Ultimately, it may well be thanks to the British that they never reached their potential. After all, it was the Welsh that rose to slay a much superior Belgium team on paper in 2016, before the English took a loss to Belgium in the 2018 World Cup group stage, in order to give themselves the easier run to a semi-final. On the first occasion, poor tactics seemed to hamper the Belgians; on the second, they beat Brazil and were undone by a generational French side in Saint Petersburg.
If they’d have beaten Wales in 2016, they’d have played a weak-looking Portugal in a semi-final before France in Paris. If they’d have lost to England in 2018, they’d have probably faced the same French side in a World Cup final. Who’s to say they wouldn’t have won at least one of those games? Anything can happen in a final - perhaps we’d be looking at that France side as one of the greatest to never win a tournament instead.
2. Hungary 1953-56
OK, so Hungary won Olympic gold in 1952, back when it was a more prestigious event than it is now. But that’s not what the Mighty Magyars are remembered for. Not really.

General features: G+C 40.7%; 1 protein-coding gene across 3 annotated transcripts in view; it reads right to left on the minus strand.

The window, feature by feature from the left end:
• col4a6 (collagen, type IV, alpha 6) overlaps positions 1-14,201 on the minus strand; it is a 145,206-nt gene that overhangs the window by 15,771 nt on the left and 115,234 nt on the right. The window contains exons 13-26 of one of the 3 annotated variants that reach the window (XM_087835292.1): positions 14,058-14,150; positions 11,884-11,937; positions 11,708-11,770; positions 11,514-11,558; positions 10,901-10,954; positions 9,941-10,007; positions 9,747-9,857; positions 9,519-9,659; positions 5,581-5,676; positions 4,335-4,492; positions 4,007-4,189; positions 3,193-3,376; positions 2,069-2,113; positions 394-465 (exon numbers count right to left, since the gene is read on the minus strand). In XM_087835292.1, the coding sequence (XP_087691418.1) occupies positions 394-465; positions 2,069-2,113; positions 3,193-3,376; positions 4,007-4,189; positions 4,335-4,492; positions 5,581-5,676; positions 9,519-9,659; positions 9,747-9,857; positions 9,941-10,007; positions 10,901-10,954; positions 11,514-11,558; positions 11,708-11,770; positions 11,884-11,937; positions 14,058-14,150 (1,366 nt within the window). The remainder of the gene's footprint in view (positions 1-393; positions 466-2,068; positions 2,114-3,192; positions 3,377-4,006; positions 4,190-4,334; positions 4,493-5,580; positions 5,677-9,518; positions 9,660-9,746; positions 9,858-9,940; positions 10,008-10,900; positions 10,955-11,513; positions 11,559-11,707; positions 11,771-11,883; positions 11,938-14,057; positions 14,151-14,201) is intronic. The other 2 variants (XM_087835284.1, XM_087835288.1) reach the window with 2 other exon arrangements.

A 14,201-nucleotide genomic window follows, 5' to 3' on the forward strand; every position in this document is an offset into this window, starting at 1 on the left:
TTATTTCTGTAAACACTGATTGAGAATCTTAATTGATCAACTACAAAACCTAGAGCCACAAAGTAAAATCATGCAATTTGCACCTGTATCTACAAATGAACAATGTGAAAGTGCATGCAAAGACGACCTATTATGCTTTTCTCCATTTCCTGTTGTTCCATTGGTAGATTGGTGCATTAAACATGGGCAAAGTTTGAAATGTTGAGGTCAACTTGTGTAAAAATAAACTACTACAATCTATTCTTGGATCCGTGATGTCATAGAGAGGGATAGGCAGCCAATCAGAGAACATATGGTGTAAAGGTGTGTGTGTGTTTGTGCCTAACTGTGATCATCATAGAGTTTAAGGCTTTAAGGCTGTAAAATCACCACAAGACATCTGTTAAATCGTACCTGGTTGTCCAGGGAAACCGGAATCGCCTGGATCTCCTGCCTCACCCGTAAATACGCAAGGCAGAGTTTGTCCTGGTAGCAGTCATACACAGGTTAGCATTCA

In 1953, a Ferenc Puskas-led Hungarian team became the first team outside of the British Isles and Ireland to beat England, in what was dubbed ‘The Match of the Century’, prompting an entire re-think of English football. A year months later, they proved it wasn’t a fluke, thrashing the Three Lions 7-1 in Budapest. When the 1954 World Cup came began, it was Hungary’s to lose - and sure enough, they triumphed 4-2 over holders Brazil before inflicting Uruguay’s first-ever World Cup defeat without Puskas.
The final was against West Germany, who Hungary had beaten 8-3 earlier in the tournament. Yet the Germans triumphed in what was labelled ‘The Miracle of Bern’, thanks to an outrageous defensive performance, a couple of controversial refereeing decisions and sheer luck. It became a Sliding Doors moments for two nations - not least because Hungary would never again reach the World Cup final, while this was the first of four German titles.
While the win had given West Germany a sense of much-needed pride that they hadn’t felt since before the war, demonstrations erupted in Budapest, directed not just at the Mighty Magyars but the communist-authoritarian regime. General secretary Matyas Rakosi, who had used the Golden Team's prestige to boost his own reputation, came under staunch criticism.
Hungary would beat superpowers old and new in Scotland and Soviet Union, going unbeaten in 19 games before the Hungarian revolution tore apart the team. Era-defining stars like Sandor Kocsis, Zoltan Czibor and Puskas moved to play in Spain and avoid conflict. The greatest team the world had witnessed were beaten by time and politics - and just a single on-field opponent.